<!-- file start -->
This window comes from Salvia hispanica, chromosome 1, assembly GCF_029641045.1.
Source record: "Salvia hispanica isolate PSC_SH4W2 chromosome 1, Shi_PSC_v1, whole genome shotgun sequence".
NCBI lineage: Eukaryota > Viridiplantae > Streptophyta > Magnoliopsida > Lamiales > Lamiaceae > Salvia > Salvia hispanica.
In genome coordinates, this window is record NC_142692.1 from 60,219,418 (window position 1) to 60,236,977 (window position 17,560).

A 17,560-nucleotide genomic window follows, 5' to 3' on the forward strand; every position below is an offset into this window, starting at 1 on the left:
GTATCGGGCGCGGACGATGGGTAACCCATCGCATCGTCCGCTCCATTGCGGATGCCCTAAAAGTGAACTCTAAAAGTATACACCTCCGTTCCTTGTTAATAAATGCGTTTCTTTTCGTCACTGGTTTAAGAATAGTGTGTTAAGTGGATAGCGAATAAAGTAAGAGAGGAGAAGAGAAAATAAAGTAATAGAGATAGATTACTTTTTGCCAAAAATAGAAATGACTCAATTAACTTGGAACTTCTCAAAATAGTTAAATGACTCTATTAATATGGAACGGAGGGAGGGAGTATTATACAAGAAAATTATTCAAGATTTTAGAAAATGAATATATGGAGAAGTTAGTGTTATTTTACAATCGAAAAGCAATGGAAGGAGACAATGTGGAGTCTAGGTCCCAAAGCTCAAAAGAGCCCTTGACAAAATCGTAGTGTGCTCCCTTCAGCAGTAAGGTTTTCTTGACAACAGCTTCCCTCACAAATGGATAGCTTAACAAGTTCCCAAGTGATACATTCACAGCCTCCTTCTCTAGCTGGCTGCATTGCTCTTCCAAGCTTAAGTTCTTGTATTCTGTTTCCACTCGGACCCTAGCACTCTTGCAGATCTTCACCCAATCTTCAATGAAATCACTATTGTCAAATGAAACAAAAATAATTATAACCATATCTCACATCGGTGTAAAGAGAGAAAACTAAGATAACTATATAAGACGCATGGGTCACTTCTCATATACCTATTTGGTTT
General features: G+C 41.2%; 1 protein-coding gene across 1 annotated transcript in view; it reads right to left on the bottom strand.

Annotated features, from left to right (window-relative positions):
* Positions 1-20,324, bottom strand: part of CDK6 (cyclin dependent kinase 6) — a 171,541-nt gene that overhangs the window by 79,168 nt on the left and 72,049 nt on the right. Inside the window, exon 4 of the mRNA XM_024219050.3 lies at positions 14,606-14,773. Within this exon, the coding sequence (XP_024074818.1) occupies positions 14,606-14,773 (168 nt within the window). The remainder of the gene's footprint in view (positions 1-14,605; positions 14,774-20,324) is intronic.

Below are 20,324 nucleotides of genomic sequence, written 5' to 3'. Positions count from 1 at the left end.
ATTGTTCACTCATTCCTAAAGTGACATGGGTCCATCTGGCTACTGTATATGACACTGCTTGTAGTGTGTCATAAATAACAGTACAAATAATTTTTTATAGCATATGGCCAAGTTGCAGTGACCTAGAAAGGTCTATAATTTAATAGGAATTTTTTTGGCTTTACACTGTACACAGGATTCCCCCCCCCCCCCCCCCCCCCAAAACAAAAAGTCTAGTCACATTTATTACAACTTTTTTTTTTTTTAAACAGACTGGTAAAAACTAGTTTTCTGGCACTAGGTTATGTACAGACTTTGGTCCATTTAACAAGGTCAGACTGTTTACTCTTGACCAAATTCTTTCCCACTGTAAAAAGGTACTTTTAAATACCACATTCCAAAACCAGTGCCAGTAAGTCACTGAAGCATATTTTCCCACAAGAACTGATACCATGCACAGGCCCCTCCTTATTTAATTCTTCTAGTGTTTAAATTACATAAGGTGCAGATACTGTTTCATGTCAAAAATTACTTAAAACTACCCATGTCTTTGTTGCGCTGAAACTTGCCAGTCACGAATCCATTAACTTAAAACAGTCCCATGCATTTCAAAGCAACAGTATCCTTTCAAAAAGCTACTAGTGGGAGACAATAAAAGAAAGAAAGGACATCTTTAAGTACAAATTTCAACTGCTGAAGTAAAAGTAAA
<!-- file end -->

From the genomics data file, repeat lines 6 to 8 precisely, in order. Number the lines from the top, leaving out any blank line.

GTATCGGGCGCGGACGATGGGTAACCCATCGCATCGTCCGCTCCATTGCGGATGCCCTAAAAGTGAACTCTAAAAGTATACACCTCCGTTCCTTGTTAATAAATGCGTTTCTTTTCGTCACTGGTTTAAGAATAGTGTGTTAAGTGGATAGCGAATAAAGTAAGAGAGGAGAAGAGAAAATAAAGTAATAGAGATAGATTACTTTTTGCCAAAAATAGAAATGACTCAATTAACTTGGAACTTCTCAAAATAGTTAAATGACTCTATTAATATGGAACGGAGGGAGGGAGTATTATACAAGAAAATTATTCAAGATTTTAGAAAATGAATATATGGAGAAGTTAGTGTTATTTTACAATCGAAAAGCAATGGAAGGAGACAATGTGGAGTCTAGGTCCCAAAGCTCAAAAGAGCCCTTGACAAAATCGTAGTGTGCTCCCTTCAGCAGTAAGGTTTTCTTGACAACAGCTTCCCTCACAAATGGATAGCTTAACAAGTTCCCAAGTGATACATTCACAGCCTCCTTCTCTAGCTGGCTGCATTGCTCTTCCAAGCTTAAGTTCTTGTATTCTGTTTCCACTCGGACCCTAGCACTCTTGCAGATCTTCACCCAATCTTCAATGAAATCACTATTGTCAAATGAAACAAAAATAATTATAACCATATCTCACATCGGTGTAAAGAGAGAAAACTAAGATAACTATATAAGACGCATGGGTCACTTCTCATATACCTATTTGGTTT
General features: G+C 41.2%; 1 protein-coding gene across 1 annotated transcript in view; it reads right to left on the bottom strand.

Annotated features, from left to right (window-relative positions):